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Senior Correspondent

Opportunities Don’t Go Away … Other People Take Advantage of Them

Opportunities Don’t Go Away … Other People Take Advantage of Them

Life as it could be for many still remains a dream or a distant goal too frequently replaced by the existence we know, and too often well rationalized. Sound familiar? What we knew almost reflexively poses fewer risks and does not take us out of our comfort zone.

We resurrect the dream at New Years when it makes the list of resolutions along with such staples as losing weight and applying for a fitness club membership. Subliminally, we say, “O.K., that’s done.” Then, it is back to doubling down on that restaurant, landscape, real-estate business (some common examples) that may not have been as profitable as we had hoped, and that still requires 70 – 80 hours of our time weekly.

A friend, or someone else approached you regarding a new opportunity that was timely, low-risk financially, required less time commitment, and you had the option of doing it part time. You said “no” for a raft of reasons (no time was the most frequent response) but the real reason may have been that it took you out of your comfort zone.  It may have required a level of self-assessment your current business does not require. Or, maybe you would have to reset your skills. In a weak economy, periodically resetting your skills is what you need to do to remain flexible and competitive.  At the end of the day, you said no and walked away.

Here is something that happens frequently. See how it sounds to you. Often, we look at opportunities and a comfortable tunnel vision allows us to push back because the opportunity may not have been “packaged” right. The presentation did not fit the “opportunity-I-would-accept” packaging model. This is not unusual, even today. I see it regularly.

I said this before and I do maintain that our thoughts – often preconceived – do shape our circumstances. That opportunity you failed to grasp, to accept, did not go away. Someone else took advantage of it!

Success as we define it and pursue it is still about the choices we make – and do not make.

Ok, back to the narrative. A friend, a relative, a colleague with a broader vision heard the same idea you did and decided it was worth the investment of time, resources, and skills’ enhancement. They had a few things in common with you: they, too, were exhausted after a 70 – 80 hour week; no time for family nor a vacation away from home or their community. I think they are referred to as “staycations.”

The income your friend derived from his/her business did not suffice, so finding a part-time second job became necessary. Let’s allow that he/she was adequately compensated from their business but the daily time commitment was a real killer.

Life as your friend and his/her family lived it was certainly not life as it could be.

Six months to a year later, that friend or colleague is now sharing with you details regarding life-altering changes they’ve experienced. They were excited and, because you were a friend, they wanted to share.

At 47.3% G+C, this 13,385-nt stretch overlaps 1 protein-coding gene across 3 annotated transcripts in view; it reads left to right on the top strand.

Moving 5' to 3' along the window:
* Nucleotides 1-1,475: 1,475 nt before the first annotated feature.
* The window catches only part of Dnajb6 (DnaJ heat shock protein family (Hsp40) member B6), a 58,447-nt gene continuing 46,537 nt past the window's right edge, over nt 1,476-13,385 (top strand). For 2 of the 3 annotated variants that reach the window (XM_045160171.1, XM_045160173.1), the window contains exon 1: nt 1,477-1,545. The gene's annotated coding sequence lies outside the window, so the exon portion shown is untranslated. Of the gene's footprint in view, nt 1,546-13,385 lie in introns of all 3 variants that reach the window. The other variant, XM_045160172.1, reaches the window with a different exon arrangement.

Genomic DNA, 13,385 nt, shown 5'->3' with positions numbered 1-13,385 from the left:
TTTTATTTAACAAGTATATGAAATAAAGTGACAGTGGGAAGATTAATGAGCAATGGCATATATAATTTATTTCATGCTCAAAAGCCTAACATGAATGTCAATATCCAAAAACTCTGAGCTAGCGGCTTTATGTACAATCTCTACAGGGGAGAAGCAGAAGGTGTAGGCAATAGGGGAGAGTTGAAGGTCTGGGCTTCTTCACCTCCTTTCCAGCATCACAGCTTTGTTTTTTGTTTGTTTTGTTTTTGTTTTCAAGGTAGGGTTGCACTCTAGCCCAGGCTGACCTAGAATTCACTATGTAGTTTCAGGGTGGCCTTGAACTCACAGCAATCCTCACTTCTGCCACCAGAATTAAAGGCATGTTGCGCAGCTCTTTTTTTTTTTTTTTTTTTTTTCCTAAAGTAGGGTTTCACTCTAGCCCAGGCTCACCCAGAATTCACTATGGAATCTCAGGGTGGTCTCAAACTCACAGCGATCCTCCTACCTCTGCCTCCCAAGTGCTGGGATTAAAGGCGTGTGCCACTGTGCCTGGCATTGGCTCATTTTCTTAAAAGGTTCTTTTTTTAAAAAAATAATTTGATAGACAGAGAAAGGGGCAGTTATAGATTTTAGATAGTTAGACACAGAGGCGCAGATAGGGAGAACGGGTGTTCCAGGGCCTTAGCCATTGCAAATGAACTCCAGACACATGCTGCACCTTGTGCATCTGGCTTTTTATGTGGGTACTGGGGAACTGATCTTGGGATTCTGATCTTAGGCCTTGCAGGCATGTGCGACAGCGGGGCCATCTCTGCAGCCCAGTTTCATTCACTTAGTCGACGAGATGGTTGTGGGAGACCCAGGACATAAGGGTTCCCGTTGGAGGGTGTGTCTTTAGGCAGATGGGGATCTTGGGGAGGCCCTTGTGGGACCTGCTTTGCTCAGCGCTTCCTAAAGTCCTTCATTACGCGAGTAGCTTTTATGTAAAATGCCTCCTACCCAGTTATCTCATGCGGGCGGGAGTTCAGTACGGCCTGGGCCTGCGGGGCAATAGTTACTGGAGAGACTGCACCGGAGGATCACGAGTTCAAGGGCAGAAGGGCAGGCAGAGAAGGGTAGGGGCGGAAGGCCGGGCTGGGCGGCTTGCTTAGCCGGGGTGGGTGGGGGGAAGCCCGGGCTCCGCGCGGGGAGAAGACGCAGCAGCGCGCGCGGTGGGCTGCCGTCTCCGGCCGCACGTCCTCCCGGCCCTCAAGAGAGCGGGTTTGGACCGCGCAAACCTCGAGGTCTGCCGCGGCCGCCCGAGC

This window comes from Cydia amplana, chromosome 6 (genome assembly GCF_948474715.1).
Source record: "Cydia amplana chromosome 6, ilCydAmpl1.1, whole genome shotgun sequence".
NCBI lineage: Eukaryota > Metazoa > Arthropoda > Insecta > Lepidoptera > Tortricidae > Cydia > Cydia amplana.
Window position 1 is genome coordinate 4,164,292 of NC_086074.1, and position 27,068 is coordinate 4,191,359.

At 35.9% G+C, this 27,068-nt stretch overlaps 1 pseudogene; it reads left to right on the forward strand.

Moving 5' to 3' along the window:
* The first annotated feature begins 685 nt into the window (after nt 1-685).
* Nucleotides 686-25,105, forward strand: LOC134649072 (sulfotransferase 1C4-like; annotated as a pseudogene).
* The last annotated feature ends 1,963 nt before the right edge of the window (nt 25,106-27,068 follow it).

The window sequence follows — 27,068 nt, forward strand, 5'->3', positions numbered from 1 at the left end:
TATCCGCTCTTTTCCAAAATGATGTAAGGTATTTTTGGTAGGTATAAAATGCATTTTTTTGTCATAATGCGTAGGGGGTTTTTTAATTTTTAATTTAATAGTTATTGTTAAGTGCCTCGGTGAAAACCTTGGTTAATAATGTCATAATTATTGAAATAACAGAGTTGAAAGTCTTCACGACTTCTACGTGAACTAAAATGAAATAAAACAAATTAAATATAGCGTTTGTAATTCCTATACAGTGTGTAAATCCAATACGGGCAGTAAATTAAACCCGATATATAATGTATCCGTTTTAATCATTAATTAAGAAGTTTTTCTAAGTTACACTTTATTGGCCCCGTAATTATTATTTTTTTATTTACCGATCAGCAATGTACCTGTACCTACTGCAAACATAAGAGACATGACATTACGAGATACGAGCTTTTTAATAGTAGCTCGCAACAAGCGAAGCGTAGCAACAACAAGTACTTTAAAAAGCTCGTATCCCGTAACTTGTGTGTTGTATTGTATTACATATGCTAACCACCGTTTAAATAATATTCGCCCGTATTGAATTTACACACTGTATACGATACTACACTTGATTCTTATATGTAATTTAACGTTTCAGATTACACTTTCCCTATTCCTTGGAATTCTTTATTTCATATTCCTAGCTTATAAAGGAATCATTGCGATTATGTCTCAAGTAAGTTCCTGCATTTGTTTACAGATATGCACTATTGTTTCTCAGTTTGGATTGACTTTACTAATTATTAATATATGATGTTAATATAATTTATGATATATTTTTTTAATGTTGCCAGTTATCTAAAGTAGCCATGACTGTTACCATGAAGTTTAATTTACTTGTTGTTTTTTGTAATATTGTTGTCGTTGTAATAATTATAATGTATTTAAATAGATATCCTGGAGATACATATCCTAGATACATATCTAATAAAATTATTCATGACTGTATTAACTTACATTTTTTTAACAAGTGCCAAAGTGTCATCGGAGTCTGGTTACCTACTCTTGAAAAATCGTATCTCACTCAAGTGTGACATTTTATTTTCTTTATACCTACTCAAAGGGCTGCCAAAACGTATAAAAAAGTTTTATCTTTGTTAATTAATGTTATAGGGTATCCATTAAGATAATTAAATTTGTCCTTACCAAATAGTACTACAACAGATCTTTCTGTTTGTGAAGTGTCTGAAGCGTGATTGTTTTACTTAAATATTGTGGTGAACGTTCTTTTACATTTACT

Your interest is piqued so, you ask, “What are your doing?” As details emerge surrounding this new activity, instantly you recalled having had the same opportunity. The only difference was, your colleague said “yes” and you said “no.”

Your friend did not know you had been approached around the time they were so they go on to talk about the time they now spend at family events, the first vacation they could afford in years, the new skills they developed and, most importantly, the impact they are having on the lives of others like themselves. This last point seems to have particular significance for them.

They make the point that their New Year’s resolution list is now real. They whip out the membership card to the fitness club.  In fact, they actually have the time to visit it several times weekly. Moreover, they lost weight, found time to paint the house and college tuition is back in the family budget – along with health insurance. The family budget, you now learn, is no longer limited to just the bills they can pay but, also, includes the projects they could not plan for previously. This is a major change.

After about 15 minutes, your former colleague says, “It’s like I have a second chance at life!” Did you get that? A second chance at life.

We won’t dwell on your probable reactions to this latter point. Instead, let’s reflect on your mindset at the earlier decision – you know, when you said “no!”

Opportunities abound, even today! And this is contrary to what you might be hearing through cable news and other media organs. If you want to tune into the 21st century marketplace of ideas and opportunities, become familiar with social media.

What is of paramount importance is our mindset: open or closed; our willingness to adapt a broader vision; a willingness to lean our career ladder (or opportunity) against a different wall before it is too late.

The comfort zone we each adopt is synonymous with that old suit or dress we like: comfortable, still looks good, and it fits.

Periodically, the closet (our mindset) needs a good cleaning. Look at some of the new packaging (opportunities) out there and make the decision to at least evaluate them. Know what you are saying no to before you actually say no. Here is a website that describes something that worked for me: www.mymangosteen.com/naturesimpact It may not be for you, but, then, it might.

I will conclude on this point. Would you not prefer to give yourself a chance at success than to close the door on it only to realize later it could have been yours? Think about it and ask if your mindset could use a little fresh air.

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